Knicks: RJ Barrett not too worried about shooting funk

new york knicks, rj barrett

New York Knicks’ third-year wing RJ Barrett returned on Saturday after a non-Covid illness caused him to miss his first game over the last two seasons. But he also returned to his shooting slump that hastened their ugly loss to the Denver Nuggets.

Barrett shot just 38.5 percent from the field, including a horrendous 1 of 7 from downtown. Over his last 15 games, Barrett had only two games when he shot above 40 percent of his 3s. Both games ended in Knicks’ victories — a 3-of-7 outing against the Indiana Pacers and the 3-of-5 performance against the Los Angeles Lakers.

In his last 16 games in which the Knicks went 6-10, Barrett’s three-point shooting hit rock-bottom at a 23.9 percent clip. His 38.2 percent three-point shooting mark to start the season that crescendoed in New Orleans, where he hit 6 of 8 triples, capping a fiery Knicks’ 5-1 start, became an afterthought.

“No idea,” Barrett said Saturday of his recent shooting slump. “I think [that usually happens], especially at the beginning of the year, when a team is trying to figure itself out and also figuring out the shots that I’m going to get during the game with this team with new players, and I think I’ve kind of figured that out now.

His three-point shot diet increased this season despite the addition of the now-banished Kemba Walker and Evan Fournier. In his first 23 games last season, Barrett only attempted an average of 3.8 3s compared to 4.9 per game this season.

Looking at his three-point shot chart, Barrett’s weak spots are the top of the key (3 of 15) and the right corner (2 of 14). He is within the league average (39%) from the left corner (9 of 23). His 13 of 41 3s from the left elbow is near the league average (34.7%). He is most lethal from the right elbow as he made 8 of 20 3s that is well above the league average (32.9%).

Knicks RJ Barrett 3-pt shooting

courtesy of Stat Muse

Barrett and his trainer Drew Hanlen worked on the Knicks wing’s off-the-bounce game this past summer. But so far, it hasn’t translated yet in his three-point accuracy.

According to the NBA’s tracking stats data, Barrett is hitting only 24 percent clip from 1.3 pullup 3s attempts per game this season. Last season, Barrett attempted only 0.3 of that type of shot per game, and he was 30 percent accurate.

His accuracy from catch-and-shoot 3s this season (1.3 of 3.8) is nearly identical to last season (1.6 of 4.0).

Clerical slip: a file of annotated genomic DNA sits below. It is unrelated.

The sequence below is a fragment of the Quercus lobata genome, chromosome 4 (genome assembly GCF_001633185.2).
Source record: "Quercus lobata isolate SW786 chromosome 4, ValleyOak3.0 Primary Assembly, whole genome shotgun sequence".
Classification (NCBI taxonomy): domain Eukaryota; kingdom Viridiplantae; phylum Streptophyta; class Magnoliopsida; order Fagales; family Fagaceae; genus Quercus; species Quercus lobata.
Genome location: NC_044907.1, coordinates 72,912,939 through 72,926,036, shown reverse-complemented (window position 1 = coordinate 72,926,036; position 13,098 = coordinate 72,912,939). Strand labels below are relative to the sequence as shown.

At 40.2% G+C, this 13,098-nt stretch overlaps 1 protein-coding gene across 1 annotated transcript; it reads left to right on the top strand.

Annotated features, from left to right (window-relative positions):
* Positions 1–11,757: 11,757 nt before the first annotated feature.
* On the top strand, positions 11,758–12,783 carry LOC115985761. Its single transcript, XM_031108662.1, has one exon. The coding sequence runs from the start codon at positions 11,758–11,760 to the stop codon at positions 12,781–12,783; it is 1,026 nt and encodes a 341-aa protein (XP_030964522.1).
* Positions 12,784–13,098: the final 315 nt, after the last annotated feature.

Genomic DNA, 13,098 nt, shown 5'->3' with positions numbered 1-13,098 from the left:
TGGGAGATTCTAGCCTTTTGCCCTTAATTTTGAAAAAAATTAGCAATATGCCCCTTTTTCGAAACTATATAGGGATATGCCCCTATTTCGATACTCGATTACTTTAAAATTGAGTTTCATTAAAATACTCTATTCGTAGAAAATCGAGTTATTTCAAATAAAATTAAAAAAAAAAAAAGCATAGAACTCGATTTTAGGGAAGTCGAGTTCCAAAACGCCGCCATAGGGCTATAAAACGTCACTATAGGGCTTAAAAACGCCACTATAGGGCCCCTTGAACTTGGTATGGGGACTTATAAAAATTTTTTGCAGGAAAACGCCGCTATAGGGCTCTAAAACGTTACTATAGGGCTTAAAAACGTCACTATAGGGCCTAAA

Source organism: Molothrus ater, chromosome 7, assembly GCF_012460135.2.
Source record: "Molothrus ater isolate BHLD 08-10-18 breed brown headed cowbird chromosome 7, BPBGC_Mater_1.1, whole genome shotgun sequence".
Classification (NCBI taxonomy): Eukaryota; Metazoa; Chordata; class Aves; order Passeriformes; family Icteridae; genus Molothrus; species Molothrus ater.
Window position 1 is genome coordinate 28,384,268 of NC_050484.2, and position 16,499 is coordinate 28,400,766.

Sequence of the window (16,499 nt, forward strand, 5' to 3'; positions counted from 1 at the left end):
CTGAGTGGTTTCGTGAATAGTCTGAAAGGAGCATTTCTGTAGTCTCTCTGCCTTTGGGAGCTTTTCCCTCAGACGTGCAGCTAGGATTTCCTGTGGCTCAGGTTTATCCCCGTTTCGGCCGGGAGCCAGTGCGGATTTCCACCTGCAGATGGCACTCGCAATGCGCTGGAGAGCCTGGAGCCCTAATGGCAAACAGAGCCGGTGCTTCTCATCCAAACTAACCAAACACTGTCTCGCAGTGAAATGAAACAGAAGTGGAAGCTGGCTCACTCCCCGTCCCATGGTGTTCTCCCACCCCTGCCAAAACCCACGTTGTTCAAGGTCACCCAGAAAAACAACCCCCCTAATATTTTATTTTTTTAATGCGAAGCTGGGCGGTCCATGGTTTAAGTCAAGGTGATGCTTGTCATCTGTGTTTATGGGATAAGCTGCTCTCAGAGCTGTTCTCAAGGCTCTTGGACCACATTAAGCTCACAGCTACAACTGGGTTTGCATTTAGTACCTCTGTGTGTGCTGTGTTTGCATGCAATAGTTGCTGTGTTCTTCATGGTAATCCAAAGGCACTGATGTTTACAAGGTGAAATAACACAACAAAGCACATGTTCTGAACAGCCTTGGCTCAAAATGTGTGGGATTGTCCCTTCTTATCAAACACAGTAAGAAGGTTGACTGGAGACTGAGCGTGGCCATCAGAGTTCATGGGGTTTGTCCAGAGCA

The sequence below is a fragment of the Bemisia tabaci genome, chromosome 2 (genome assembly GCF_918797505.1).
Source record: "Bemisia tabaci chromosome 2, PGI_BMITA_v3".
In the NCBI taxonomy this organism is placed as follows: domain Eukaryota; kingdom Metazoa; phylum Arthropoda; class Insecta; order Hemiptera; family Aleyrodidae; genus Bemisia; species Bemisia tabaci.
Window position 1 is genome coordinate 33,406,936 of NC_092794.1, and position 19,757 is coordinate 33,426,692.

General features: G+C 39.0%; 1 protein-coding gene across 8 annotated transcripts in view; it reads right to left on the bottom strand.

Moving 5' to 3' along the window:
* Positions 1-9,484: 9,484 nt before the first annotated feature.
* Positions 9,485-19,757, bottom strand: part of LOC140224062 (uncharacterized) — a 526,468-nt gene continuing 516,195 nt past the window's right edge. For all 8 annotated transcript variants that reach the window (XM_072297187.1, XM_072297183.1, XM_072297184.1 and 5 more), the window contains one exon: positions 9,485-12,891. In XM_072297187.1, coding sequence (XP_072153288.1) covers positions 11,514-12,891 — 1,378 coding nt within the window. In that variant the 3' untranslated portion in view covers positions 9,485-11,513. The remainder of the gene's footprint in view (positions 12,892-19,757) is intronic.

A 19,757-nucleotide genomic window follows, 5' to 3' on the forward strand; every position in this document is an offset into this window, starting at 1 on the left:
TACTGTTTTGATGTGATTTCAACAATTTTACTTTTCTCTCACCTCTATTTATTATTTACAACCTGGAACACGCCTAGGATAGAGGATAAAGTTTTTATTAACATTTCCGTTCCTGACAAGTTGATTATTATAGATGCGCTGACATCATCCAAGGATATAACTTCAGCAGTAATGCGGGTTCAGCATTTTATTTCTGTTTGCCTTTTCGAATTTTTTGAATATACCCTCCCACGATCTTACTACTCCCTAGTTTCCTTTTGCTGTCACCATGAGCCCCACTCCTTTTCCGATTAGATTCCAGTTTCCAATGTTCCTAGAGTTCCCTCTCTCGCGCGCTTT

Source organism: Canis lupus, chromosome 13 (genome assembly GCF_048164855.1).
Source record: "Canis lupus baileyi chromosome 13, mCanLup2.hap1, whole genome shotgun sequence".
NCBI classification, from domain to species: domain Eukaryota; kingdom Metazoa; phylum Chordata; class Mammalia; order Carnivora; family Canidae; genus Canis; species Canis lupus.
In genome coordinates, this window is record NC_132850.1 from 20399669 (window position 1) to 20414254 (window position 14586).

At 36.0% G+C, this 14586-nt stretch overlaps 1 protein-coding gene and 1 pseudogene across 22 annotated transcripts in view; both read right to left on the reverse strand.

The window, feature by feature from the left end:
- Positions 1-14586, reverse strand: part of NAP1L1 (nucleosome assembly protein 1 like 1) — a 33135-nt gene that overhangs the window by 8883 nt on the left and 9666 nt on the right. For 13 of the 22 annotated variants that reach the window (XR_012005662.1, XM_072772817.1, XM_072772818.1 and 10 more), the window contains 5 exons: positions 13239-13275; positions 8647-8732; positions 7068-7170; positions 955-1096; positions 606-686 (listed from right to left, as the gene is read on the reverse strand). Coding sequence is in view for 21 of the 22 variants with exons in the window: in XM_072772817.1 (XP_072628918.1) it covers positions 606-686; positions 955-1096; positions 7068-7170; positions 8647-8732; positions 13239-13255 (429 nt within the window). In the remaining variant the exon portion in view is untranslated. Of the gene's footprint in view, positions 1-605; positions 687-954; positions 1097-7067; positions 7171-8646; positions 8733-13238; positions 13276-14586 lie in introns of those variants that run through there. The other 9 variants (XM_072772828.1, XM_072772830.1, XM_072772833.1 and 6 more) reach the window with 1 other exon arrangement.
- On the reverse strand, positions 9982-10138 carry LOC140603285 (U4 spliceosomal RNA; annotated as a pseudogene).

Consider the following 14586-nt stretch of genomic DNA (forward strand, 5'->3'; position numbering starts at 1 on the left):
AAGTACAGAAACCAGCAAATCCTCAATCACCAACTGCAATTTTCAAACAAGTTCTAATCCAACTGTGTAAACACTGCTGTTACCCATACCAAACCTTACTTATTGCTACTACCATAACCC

New York coach Tom Thibodeau, who was effusive in praising Barrett’s work ethic until Saturday’s loss, had a more revealing and interesting view about his ward’s shooting funk.

“A couple of things — it’s similar to last year,” Thibodeau said. “I have a lot of confidence in him being able to work his way out of it. When you throw in, he’s been sick, and to me, you get rhythm when you work.”

“Last year, he got going when he started coming in every night to shoot. So there’s no notion that ‘okay, I do it sometimes.’ No, you got to do it all the time.”

Last season, Barrett ended up shooting 40.1 percent from deep after also enduring an early-season slump when he missed 21 straight three-pointers over a four-game stretch.

“So get back in the gym, get back to grooving your shot. Shoot a lot of 3s, and you’ll start making more,” Thibodeau implored.

But Barrett doesn’t need Thibodeau to tell him to get back to his nightly routine because that was always his plan after his recent bout with the non-Covid illness that made him throw up in their loss in Brooklyn last week. Barrett had to shut down for two days. After Saturday’s matinee, Barrett said that the illness was completely gone, and he was ready to return to his routine.

“Go back to the basics, which you know works,” said Barrett on how he plans to attack his shooting funk. “After that, everything will figure itself out.”

Barrett is confident, too, that he’ll work his way out of this another shooting slump.

“I’ve just been working on the shots that I know I’m going to get. I’ve been in shooting funks before. I’m not really too worried about it,” Barrett said.

Barrett is more concerned with the whole team figuring out their defense.

“We just gotta fight, bro. At the end of the day, all the X’s and O’s don’t matter,” he said.

“If we’re gonna play defense, we gotta fight and fight together the whole game and just do whatever it takes to win.”

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